There is a huge misconception that the DOL Fiduciary Rule opens the door for clients to sue financial advisors if they lose money on their investments. Legal liability seems to be the key argument of most opponents to the Fiduciary Rule. This is kind of like saying, “When we are no longer allowed to prevent our clients from suing us for malpractice, we believe that a huge number of lawsuits will be filed.” I think we need to take a step back and think about this for a moment, because if this is what the industry is worried about, then how can they say they don’t need a regulatory intervention?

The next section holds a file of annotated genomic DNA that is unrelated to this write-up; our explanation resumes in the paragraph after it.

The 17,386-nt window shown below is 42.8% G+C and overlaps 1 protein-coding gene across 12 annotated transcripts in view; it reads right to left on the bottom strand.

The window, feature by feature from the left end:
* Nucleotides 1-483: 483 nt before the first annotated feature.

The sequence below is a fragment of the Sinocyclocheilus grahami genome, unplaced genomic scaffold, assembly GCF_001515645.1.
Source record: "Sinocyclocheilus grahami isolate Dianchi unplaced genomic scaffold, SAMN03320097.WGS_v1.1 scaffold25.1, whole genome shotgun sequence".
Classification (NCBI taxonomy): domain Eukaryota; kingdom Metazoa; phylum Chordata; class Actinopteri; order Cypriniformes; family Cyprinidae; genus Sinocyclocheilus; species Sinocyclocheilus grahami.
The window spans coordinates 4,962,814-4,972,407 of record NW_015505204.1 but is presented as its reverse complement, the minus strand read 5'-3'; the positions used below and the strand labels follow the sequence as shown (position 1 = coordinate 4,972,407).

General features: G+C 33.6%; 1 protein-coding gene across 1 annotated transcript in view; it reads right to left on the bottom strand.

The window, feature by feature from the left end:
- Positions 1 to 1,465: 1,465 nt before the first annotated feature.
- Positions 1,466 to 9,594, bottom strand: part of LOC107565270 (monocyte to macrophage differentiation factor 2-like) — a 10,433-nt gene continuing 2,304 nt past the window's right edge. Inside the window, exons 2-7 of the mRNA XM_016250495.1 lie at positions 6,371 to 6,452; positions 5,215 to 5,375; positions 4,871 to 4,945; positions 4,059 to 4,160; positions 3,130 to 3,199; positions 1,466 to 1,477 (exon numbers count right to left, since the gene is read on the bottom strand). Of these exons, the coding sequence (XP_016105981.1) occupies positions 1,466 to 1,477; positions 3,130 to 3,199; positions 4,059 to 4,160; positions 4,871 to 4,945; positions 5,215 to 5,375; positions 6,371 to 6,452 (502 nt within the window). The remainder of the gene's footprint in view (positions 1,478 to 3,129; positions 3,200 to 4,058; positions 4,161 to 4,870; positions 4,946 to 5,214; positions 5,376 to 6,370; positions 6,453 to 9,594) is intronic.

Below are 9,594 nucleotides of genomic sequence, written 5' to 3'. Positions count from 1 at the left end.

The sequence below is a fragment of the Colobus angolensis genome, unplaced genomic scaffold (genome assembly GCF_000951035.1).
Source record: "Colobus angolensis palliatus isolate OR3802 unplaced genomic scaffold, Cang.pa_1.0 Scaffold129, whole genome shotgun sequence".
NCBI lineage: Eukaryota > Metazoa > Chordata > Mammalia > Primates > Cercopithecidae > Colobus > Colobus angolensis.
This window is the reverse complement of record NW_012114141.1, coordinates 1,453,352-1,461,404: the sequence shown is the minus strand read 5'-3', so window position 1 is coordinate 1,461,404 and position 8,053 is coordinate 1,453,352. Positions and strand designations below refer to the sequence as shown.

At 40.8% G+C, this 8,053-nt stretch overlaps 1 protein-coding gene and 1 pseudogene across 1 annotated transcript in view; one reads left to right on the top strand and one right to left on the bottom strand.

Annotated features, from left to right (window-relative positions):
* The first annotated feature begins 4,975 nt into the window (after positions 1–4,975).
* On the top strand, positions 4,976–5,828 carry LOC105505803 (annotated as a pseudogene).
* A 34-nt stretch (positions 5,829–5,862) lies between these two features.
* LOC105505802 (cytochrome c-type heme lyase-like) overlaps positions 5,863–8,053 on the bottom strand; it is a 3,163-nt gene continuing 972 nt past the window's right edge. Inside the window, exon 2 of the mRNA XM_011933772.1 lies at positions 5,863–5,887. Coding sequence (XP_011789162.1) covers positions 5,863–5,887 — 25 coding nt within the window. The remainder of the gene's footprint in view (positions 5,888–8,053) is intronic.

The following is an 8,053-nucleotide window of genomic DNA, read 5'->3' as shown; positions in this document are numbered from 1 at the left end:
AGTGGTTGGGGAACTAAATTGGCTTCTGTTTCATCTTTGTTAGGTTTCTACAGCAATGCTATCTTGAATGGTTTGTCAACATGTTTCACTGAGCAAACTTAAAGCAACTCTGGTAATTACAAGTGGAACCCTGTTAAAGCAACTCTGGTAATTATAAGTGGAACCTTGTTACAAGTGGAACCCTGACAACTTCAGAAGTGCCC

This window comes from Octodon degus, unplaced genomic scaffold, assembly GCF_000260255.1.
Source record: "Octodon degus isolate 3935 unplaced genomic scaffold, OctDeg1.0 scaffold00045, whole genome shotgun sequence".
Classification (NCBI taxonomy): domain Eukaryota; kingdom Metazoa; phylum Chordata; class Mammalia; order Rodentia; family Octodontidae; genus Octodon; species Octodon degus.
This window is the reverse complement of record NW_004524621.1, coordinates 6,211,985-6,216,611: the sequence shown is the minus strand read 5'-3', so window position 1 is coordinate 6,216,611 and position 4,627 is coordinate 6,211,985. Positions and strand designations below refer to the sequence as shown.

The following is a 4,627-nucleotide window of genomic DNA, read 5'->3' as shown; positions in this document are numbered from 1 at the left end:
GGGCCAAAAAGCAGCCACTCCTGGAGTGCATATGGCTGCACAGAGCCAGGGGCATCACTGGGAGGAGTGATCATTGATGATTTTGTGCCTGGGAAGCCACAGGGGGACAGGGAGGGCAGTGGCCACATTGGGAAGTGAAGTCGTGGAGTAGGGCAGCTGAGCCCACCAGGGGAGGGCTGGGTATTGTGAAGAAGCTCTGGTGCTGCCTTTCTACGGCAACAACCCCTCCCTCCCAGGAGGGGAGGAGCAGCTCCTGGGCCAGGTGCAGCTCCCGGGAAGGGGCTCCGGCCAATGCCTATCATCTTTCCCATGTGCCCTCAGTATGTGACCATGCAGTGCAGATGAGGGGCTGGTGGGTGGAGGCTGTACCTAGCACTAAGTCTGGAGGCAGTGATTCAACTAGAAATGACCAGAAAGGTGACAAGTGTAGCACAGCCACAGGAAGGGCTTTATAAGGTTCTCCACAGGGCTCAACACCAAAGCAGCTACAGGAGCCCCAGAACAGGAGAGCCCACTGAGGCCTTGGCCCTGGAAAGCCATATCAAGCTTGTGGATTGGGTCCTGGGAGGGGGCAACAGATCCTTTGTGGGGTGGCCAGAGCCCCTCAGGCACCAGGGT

A client won’t have the right to sue their financial advisor just because they lost money, because fiduciaries aren’t responsible for investment gains and losses; however, they are responsible for things like following prudent practices (such as controlling fees and expenses), avoiding self-dealing, following a documented procedure for making investment decisions in the best interest of the client, and actively monitoring and updating the investment management per the needs of each individual client. In the post-DOL Fiduciary Rule world, clients will win lawsuits when advisors fail to follow prudent and regulatory procedures and thereby breach their fiduciary responsibilities.